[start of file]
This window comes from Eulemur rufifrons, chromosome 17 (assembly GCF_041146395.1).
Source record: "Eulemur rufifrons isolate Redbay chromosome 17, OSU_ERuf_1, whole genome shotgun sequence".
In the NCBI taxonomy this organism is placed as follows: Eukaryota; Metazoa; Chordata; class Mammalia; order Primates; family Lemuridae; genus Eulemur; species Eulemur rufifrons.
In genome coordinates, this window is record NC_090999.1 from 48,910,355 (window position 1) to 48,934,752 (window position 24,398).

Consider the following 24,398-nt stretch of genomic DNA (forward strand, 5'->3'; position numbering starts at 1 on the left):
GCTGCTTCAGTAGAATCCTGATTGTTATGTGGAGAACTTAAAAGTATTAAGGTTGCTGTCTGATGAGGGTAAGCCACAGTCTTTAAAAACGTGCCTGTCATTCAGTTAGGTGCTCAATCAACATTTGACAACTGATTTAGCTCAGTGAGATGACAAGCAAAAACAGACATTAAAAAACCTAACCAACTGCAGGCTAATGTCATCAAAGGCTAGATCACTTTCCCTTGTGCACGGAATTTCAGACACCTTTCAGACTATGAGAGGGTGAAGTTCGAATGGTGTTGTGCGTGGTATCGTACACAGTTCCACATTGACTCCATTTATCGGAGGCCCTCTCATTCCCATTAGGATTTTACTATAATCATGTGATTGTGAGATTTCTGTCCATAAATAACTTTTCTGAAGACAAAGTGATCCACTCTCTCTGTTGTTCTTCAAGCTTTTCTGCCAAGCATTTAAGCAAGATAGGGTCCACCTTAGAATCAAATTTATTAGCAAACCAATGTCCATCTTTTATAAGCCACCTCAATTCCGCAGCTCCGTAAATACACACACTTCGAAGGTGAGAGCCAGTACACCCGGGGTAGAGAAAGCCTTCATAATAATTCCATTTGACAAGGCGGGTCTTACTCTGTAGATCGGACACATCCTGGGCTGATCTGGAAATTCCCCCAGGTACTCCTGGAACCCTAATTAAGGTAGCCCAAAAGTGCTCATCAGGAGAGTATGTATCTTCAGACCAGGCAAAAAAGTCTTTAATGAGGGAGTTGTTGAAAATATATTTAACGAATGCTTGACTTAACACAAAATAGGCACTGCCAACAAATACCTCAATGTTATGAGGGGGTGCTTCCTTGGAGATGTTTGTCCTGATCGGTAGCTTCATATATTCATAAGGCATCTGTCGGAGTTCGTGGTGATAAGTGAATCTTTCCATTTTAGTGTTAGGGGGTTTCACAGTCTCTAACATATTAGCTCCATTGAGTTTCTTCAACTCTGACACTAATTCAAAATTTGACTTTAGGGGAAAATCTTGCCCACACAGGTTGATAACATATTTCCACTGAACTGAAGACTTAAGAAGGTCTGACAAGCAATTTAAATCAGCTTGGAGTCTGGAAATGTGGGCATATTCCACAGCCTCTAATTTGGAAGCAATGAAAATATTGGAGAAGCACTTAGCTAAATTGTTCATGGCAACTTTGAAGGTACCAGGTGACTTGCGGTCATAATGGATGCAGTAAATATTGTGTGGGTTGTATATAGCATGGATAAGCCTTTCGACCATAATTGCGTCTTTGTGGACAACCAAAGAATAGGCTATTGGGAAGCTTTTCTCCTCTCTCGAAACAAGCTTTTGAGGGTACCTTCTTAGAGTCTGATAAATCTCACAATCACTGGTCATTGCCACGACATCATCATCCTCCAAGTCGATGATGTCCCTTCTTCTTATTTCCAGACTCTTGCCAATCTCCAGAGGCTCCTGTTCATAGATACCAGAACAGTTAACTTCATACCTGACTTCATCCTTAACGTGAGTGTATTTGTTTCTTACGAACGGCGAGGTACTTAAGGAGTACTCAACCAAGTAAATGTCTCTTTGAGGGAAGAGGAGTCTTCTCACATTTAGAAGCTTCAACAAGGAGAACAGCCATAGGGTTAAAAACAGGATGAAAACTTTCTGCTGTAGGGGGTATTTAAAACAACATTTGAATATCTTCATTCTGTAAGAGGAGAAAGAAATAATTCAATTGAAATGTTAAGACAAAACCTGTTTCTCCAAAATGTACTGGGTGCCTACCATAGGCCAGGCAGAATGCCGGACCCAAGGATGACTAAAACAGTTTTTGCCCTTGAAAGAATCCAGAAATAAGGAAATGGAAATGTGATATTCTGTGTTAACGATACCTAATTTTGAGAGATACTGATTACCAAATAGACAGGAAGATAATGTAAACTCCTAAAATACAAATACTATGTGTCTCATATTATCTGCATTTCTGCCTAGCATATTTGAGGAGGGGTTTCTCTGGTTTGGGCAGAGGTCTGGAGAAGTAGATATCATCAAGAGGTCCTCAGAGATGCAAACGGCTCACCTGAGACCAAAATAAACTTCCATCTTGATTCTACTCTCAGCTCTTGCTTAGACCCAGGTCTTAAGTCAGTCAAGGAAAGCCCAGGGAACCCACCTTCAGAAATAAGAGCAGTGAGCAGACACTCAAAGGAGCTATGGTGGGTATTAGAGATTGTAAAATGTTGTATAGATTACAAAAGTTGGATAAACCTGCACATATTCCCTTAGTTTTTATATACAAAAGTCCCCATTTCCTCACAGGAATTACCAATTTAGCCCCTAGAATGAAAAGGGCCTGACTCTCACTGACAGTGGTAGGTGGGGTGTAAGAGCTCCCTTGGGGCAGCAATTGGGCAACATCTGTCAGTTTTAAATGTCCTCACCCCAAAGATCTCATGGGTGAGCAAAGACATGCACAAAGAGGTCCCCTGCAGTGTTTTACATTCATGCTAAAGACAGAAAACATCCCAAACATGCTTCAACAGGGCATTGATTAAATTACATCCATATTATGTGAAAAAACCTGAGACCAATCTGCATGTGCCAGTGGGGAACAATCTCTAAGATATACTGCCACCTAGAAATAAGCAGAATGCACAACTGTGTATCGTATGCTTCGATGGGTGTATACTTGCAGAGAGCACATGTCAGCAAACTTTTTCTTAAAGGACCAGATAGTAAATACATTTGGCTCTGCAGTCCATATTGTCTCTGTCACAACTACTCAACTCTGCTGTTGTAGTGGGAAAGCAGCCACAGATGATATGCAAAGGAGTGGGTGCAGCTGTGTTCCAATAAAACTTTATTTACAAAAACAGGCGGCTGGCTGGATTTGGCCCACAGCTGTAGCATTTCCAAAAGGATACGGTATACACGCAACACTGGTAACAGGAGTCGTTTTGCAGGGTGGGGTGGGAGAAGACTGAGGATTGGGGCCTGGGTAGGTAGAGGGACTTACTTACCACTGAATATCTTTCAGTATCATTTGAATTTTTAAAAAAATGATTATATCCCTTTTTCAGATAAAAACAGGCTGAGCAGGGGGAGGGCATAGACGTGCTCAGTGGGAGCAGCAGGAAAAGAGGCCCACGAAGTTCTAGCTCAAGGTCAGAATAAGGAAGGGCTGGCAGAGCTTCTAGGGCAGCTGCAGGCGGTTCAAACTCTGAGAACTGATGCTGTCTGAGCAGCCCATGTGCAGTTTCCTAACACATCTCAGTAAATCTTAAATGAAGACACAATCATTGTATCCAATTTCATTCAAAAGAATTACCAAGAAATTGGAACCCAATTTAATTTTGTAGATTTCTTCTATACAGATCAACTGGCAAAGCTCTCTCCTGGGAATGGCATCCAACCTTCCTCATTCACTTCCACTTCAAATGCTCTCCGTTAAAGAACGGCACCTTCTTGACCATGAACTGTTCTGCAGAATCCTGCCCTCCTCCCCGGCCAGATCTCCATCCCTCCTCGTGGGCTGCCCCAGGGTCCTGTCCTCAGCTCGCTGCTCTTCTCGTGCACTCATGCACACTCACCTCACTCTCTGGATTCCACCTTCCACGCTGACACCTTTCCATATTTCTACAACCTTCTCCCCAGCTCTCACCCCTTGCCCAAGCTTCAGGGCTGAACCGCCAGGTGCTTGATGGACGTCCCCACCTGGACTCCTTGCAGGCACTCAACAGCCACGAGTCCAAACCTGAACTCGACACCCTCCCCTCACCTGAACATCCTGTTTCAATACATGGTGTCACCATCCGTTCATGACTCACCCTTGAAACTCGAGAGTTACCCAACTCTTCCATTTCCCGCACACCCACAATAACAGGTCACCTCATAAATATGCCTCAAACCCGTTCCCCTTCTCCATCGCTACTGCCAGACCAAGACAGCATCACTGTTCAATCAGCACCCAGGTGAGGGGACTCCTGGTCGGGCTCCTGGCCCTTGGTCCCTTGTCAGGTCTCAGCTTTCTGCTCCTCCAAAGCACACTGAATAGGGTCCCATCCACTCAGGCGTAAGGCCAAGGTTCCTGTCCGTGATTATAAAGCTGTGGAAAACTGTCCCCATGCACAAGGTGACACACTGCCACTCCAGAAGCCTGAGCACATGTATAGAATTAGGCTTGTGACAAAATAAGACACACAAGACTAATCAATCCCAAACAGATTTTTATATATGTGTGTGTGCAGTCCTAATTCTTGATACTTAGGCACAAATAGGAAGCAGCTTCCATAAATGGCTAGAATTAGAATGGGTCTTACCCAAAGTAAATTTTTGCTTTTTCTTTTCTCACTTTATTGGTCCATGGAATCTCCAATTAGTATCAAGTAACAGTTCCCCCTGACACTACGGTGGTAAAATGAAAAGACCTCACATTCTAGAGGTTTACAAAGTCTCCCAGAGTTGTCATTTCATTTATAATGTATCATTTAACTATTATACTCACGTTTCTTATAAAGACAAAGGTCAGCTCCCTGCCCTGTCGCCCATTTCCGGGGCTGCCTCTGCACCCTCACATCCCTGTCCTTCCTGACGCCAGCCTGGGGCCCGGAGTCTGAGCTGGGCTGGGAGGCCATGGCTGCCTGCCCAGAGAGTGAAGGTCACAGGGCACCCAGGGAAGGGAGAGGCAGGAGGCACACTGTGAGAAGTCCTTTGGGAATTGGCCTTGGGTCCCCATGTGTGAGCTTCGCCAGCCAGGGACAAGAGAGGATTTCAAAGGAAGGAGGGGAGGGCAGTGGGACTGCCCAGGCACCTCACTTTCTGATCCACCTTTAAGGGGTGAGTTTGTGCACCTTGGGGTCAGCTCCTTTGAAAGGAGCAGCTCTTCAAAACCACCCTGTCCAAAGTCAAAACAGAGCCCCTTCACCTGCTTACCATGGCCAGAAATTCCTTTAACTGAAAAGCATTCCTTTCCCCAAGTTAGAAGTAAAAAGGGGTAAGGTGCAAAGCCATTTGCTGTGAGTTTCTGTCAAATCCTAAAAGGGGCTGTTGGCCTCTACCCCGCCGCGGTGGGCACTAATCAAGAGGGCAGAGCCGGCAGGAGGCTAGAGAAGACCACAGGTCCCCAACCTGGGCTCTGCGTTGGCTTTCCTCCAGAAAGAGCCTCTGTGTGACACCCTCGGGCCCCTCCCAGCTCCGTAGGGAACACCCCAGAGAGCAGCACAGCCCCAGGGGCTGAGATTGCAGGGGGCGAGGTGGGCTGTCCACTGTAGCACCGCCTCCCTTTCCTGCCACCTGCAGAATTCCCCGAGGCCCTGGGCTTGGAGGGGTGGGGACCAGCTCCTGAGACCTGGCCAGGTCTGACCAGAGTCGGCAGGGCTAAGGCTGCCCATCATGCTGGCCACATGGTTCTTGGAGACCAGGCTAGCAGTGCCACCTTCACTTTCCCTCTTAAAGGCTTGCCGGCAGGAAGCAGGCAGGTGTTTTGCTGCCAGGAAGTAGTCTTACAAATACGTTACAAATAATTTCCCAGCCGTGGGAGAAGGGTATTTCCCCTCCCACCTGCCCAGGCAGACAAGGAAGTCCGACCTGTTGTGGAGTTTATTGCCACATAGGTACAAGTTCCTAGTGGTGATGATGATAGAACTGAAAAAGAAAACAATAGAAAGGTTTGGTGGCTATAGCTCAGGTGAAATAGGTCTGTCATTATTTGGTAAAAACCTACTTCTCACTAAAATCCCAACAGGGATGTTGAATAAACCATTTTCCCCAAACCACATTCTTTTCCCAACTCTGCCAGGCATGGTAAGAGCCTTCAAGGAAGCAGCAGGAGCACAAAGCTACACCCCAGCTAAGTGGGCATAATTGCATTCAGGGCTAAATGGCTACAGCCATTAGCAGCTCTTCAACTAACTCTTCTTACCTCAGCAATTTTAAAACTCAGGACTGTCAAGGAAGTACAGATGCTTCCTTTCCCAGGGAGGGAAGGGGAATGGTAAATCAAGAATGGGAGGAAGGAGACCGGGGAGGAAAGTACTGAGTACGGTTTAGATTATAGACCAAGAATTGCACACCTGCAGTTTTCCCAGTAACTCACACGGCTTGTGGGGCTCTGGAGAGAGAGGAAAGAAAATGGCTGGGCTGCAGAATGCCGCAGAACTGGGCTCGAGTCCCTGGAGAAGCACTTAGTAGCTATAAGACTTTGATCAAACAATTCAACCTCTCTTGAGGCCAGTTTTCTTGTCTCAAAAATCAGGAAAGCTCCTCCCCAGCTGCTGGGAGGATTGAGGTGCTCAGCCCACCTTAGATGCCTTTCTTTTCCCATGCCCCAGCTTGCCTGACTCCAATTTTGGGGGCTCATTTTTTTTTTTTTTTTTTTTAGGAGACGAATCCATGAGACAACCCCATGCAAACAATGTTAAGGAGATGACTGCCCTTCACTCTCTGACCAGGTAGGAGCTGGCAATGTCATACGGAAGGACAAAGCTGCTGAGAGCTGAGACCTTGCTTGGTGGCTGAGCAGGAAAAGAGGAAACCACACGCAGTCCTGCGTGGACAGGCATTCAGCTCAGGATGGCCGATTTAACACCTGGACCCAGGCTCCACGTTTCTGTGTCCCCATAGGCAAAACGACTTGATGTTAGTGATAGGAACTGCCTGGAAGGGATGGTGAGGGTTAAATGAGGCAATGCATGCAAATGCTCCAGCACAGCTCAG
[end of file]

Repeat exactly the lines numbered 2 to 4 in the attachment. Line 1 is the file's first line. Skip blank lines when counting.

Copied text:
Source record: "Eulemur rufifrons isolate Redbay chromosome 17, OSU_ERuf_1, whole genome shotgun sequence".
In the NCBI taxonomy this organism is placed as follows: Eukaryota; Metazoa; Chordata; class Mammalia; order Primates; family Lemuridae; genus Eulemur; species Eulemur rufifrons.
In genome coordinates, this window is record NC_090999.1 from 48,910,355 (window position 1) to 48,934,752 (window position 24,398).